Even after 17 years, I’m still RRMS (I’m very lucky). I do have a few physical problems but it seems like most of my MS you can’t see and that can be very frustrating because people without MS just can’t seem to understand that part of it.

    Only 1 thing I would add to your list of things you wish you had known(mainly because I really wish I had known this after my first major relapse that I still have leftover symptoms from to this day), is that when you do have a major flare-up, get some help as soon as possible. If at all possible, don’t wait for it to take 4-6 months to take care of itself. This is not medical advice, but 3-5 day IV steroid treatment, prednisone, even plasma exchange or whatever your neuro recommends to get you over it as soon as possible – do it. I don’t know if this happens with everyone, but for me the longer it takes to get over a major (by ‘major’ I mean you woke up one morning and couldn’t use your legs, optic neuritis, etc.) relapse, the less it seems to heal. I also wish I had known that after recovering from some relapses, there would still be symptoms that don’t fully ‘recover’.

    Devin, I’ve been reading your posts for a while and I’ve never posted a comment but I just had to on this one! I commend you for keeping us informed and entertained at the same time! Keep up the good work!

  • Devin Garlit moderator author
    2 years ago

    Thanks so much vjwebb59! Very much appreciate you reading and sharing your thoughts! I 100% agree about taking action right away when you believe you are having a relapse. As rough as steroids can be, starting some IV solumedrol can make a massive difference! I’m very fortunate to have had some MS specialists that also believe that and would give me that encouragement. Thanks so much for mentioning that!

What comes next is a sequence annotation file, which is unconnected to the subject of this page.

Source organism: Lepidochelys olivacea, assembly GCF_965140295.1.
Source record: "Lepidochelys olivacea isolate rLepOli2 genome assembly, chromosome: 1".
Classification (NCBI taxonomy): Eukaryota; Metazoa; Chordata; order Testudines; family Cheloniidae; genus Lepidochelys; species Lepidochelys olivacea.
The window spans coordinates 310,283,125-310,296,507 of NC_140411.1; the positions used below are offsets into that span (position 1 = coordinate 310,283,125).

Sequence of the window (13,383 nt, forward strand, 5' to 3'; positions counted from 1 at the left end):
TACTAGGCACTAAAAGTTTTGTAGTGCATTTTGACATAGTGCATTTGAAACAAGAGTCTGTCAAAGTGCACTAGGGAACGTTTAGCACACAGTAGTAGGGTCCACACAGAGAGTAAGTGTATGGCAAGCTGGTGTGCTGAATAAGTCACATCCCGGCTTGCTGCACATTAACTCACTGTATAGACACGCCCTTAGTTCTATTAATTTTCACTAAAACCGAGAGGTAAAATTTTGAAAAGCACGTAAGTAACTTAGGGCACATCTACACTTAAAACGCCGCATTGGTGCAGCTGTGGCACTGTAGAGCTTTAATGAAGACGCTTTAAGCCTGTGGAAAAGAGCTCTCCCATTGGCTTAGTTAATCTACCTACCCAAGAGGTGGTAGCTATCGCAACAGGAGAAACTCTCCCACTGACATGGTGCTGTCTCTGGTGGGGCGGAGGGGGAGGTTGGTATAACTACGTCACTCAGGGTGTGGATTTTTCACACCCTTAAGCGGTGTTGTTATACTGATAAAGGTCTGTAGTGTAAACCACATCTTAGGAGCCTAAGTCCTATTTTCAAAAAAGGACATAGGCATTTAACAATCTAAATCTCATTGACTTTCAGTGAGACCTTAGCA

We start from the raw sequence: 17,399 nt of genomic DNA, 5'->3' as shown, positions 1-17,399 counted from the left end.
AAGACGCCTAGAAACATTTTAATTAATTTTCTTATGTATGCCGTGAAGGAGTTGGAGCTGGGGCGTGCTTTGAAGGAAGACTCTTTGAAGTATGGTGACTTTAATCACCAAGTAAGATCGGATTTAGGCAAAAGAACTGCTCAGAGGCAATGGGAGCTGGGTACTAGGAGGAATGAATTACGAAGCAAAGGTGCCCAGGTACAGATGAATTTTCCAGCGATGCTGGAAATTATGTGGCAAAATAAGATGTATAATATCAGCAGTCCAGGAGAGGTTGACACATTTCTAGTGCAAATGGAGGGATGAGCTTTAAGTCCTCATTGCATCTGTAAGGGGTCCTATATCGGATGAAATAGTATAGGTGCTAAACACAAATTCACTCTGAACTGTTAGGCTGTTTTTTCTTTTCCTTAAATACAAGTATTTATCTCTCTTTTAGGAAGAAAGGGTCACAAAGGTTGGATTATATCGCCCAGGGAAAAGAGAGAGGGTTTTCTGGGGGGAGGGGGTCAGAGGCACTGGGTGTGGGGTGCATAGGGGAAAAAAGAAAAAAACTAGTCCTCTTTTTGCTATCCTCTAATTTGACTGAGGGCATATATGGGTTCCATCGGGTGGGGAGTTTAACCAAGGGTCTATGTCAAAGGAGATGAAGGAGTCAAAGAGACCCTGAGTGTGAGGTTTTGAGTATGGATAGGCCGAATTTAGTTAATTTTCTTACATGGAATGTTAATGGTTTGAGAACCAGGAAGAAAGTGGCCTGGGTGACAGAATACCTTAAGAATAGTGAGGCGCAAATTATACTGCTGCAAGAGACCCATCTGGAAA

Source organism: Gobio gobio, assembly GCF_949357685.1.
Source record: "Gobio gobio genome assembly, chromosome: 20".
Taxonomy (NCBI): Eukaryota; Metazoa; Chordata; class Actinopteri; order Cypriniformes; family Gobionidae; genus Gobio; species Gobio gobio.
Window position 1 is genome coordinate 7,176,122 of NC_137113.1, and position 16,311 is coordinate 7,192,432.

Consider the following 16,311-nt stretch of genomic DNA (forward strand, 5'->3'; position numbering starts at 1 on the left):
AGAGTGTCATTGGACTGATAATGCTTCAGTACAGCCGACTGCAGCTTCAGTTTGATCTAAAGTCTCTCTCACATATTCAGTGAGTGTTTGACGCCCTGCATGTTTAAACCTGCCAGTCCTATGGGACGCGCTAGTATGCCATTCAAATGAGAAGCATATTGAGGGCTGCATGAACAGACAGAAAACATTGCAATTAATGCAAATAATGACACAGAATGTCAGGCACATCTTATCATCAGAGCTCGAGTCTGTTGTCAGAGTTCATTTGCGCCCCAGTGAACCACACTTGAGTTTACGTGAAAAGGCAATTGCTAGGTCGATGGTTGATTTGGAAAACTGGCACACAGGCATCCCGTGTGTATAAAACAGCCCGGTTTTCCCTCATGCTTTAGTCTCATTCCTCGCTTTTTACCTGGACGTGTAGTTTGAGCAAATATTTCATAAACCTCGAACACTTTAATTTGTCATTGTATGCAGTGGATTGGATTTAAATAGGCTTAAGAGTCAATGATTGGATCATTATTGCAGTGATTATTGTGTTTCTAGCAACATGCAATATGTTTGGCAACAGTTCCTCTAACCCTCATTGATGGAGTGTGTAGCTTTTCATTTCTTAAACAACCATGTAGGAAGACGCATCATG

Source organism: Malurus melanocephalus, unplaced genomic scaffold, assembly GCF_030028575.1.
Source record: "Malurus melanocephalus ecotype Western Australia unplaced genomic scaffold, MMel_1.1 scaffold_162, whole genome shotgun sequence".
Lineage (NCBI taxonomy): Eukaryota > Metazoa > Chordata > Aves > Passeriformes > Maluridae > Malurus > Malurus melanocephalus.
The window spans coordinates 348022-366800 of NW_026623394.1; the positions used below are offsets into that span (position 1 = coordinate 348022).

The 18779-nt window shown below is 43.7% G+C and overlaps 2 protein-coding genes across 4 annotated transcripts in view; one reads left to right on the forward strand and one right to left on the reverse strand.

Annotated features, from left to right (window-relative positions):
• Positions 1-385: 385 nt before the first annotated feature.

• rnhviolin
    2 years ago

    This disease is so frustrating, feeling reasonable on day, horrible the next. Never quite knowing what to expect when I get out of bed. I am no longer scared by what I am going to find/feel. Unfortunately the one thing that is a given after 42 years of living with this disease, is I just don’t know, just try to keep moving and being upright.

  • Devin Garlit moderator author
    2 years ago

    Thank you rnhviolin. Our disease is very frustrating. The unpredictability of it is unbearable at times. Thank you for reading and sharing your thoughts, it’s very appreciated!

  • msstandsformoodswings
    2 years ago

    Very well said. I’ve had MS for 31 years and much of what Devin has said is quite familiar. The hardest thing for me to explain to friends and acquaintances is my (often) sudden need to stop engaging and seeking a place for “quiet time” in order to regain control of my thoughts and executive function. Sometimes I have to just blurt out, “I can’t think right now.”

    I never know when these “brain attacks” will happen, so I’ve become much more reluctant to leave my house – and that is not at all good for me physically or psychologically.

    I would love to hear from anyone who has found successful coping skills for this problem. Many thanks, and best wishes to all.

  • Devin Garlit moderator author
    2 years ago